OneSpan Pushed by Legion to Sell Assets, Oust Founder

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Activist investor Legion Partners Asset Management is pushing for changes at OneSpan Inc., including urging the cybersecurity firm to sell assets and remove its founder from the board to improve its stock performance.

Legion, which owns a 5.6% stake in OneSpan, said in a letter to the company’s board Tuesday that it should explore a sale of its hardware and e-signature business, OneSpan Sign. Selling OneSpan Sign could generate about $400 million, or about 62% of the market value of the entire company, according to Legion.

“We find the board’s failings to be wholly unacceptable given the state of the company’s transition and believe dramatic improvements to OneSpan’s strategy, investor communications and board composition are necessary to rectify the company’s current predicament,” Legion managing directors Chris Kiper and Ted White said in the letter, which was reviewed by Bloomberg News.

Legion said it also believed the time had come for the company to remove founder T. Kendall Hunt from the board after more than 23 years.

OneSpan shares rose 7.5% to $20.76 at 3:31 p.m. in New York trading, giving the company a market value of about $837 million.

A representative for OneSpan wasn’t immediately available for comment.

OneSpan Sign is one of the biggest providers of virtual signature software, behind DocuSign Inc. and Adobe Inc. and is a “very valuable asset,” Legion said in the letter. This month, OneSpan said the division’s revenue grew 30% in the second quarter year over year, while its bookings grew by more than 100% during the same period.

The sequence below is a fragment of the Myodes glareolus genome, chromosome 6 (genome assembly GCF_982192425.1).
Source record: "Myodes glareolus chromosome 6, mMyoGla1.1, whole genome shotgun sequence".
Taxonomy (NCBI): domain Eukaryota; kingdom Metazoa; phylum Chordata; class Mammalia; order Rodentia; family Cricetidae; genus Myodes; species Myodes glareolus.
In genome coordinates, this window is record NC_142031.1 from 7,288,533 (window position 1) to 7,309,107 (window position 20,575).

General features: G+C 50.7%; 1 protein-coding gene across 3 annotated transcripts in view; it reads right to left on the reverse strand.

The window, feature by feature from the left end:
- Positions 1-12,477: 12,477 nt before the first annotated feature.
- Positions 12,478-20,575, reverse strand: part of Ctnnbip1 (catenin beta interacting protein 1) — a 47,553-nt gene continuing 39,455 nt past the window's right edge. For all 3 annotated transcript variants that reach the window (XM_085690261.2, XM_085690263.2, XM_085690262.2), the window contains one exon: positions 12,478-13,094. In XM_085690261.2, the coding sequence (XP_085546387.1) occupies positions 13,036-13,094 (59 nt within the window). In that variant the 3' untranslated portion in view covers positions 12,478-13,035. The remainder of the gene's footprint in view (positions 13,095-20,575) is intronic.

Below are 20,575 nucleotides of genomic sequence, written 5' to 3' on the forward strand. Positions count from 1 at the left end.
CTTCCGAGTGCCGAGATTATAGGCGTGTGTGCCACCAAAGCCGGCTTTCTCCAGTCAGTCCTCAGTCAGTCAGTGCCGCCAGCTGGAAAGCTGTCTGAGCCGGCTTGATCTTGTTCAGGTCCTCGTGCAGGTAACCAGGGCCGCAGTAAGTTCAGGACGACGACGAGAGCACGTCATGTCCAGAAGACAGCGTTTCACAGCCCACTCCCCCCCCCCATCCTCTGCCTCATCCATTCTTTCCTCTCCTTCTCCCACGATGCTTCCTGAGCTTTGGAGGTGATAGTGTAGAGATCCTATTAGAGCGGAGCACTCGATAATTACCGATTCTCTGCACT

Earnings ‘Lumpiness’

Divesting the hardware business would help the company be judged closer to its peers as a higher-growth, pure play software company, Legion said. It would also remove some of the “lumpiness” in its earnings and issues that OneSpan has faced communicating with investors, it said.

OneSpan’s shares fell almost 40% on Aug. 12 after its second-quarter results fell short of analysts’ expectations. The company also pulled its full-year guidance and said it had found some accounting errors that had been fixed.

Chicago-based OneSpan lost $2 million on revenue of $55 million during the quarter, compared with a loss of $2.5 million on revenue of $56 million in the same period last year.

Legion said it believed the company has failed to adequately frame its growth story despite the weakness in the hardware business’s sales during the pandemic. It said the company needed to improve communication with investors to avoid similar sell-offs in the future, and highlight its ongoing growth and digital transformation.

Replacing Hunt

Hunt should be replaced with new, independent directors with capital markets and software experience, Legion wrote. It said that since Legion took its initial stake in 2018, Hunt has sold 4.5 million shares valued at about about $86 million. That included almost 54,000 shares the day before the company disclosed its second-quarter results.

“We are more than willing to offer a representative from Legion Partners to replace Mr. Hunt on the board in order to help oversee the revamp in financial disclosures, multiple strategic review processes, and capital allocation decisions,” Kiper and White said in the letter.

©2020 Bloomberg L.P.

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